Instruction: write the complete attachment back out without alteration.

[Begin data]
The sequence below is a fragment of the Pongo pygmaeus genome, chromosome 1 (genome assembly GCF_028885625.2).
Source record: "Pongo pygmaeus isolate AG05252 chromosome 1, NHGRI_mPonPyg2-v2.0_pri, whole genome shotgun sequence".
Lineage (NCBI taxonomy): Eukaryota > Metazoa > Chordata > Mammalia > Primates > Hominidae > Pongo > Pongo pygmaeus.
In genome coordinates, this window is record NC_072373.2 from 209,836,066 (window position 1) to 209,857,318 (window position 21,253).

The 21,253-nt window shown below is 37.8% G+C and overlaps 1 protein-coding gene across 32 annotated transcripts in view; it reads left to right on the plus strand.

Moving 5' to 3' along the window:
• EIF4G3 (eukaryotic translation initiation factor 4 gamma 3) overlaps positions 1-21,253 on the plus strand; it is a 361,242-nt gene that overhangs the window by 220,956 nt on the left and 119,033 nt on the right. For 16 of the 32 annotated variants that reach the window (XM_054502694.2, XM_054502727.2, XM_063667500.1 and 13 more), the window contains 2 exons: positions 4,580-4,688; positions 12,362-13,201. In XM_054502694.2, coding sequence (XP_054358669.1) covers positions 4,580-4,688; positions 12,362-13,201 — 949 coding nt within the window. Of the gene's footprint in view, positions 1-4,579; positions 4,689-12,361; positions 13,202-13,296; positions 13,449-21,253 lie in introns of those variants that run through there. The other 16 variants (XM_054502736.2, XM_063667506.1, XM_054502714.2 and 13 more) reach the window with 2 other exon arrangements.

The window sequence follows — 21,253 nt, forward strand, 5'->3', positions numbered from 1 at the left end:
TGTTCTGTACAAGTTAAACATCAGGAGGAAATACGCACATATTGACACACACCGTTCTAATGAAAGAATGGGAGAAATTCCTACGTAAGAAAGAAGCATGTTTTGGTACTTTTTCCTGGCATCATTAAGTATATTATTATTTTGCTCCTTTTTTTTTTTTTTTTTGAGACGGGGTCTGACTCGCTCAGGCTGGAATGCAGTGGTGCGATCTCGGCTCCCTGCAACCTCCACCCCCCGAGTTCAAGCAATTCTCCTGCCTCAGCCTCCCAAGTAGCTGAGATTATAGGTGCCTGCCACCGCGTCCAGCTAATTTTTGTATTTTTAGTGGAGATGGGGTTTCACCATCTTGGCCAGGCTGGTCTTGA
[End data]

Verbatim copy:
The sequence below is a fragment of the Pongo pygmaeus genome, chromosome 1 (genome assembly GCF_028885625.2).
Source record: "Pongo pygmaeus isolate AG05252 chromosome 1, NHGRI_mPonPyg2-v2.0_pri, whole genome shotgun sequence".
Lineage (NCBI taxonomy): Eukaryota > Metazoa > Chordata > Mammalia > Primates > Hominidae > Pongo > Pongo pygmaeus.
In genome coordinates, this window is record NC_072373.2 from 209,836,066 (window position 1) to 209,857,318 (window position 21,253).

The 21,253-nt window shown below is 37.8% G+C and overlaps 1 protein-coding gene across 32 annotated transcripts in view; it reads left to right on the plus strand.

Moving 5' to 3' along the window:
• EIF4G3 (eukaryotic translation initiation factor 4 gamma 3) overlaps positions 1-21,253 on the plus strand; it is a 361,242-nt gene that overhangs the window by 220,956 nt on the left and 119,033 nt on the right. For 16 of the 32 annotated variants that reach the window (XM_054502694.2, XM_054502727.2, XM_063667500.1 and 13 more), the window contains 2 exons: positions 4,580-4,688; positions 12,362-13,201. In XM_054502694.2, coding sequence (XP_054358669.1) covers positions 4,580-4,688; positions 12,362-13,201 — 949 coding nt within the window. Of the gene's footprint in view, positions 1-4,579; positions 4,689-12,361; positions 13,202-13,296; positions 13,449-21,253 lie in introns of those variants that run through there. The other 16 variants (XM_054502736.2, XM_063667506.1, XM_054502714.2 and 13 more) reach the window with 2 other exon arrangements.

The window sequence follows — 21,253 nt, forward strand, 5'->3', positions numbered from 1 at the left end:
TGTTCTGTACAAGTTAAACATCAGGAGGAAATACGCACATATTGACACACACCGTTCTAATGAAAGAATGGGAGAAATTCCTACGTAAGAAAGAAGCATGTTTTGGTACTTTTTCCTGGCATCATTAAGTATATTATTATTTTGCTCCTTTTTTTTTTTTTTTTTGAGACGGGGTCTGACTCGCTCAGGCTGGAATGCAGTGGTGCGATCTCGGCTCCCTGCAACCTCCACCCCCCGAGTTCAAGCAATTCTCCTGCCTCAGCCTCCCAAGTAGCTGAGATTATAGGTGCCTGCCACCGCGTCCAGCTAATTTTTGTATTTTTAGTGGAGATGGGGTTTCACCATCTTGGCCAGGCTGGTCTTGA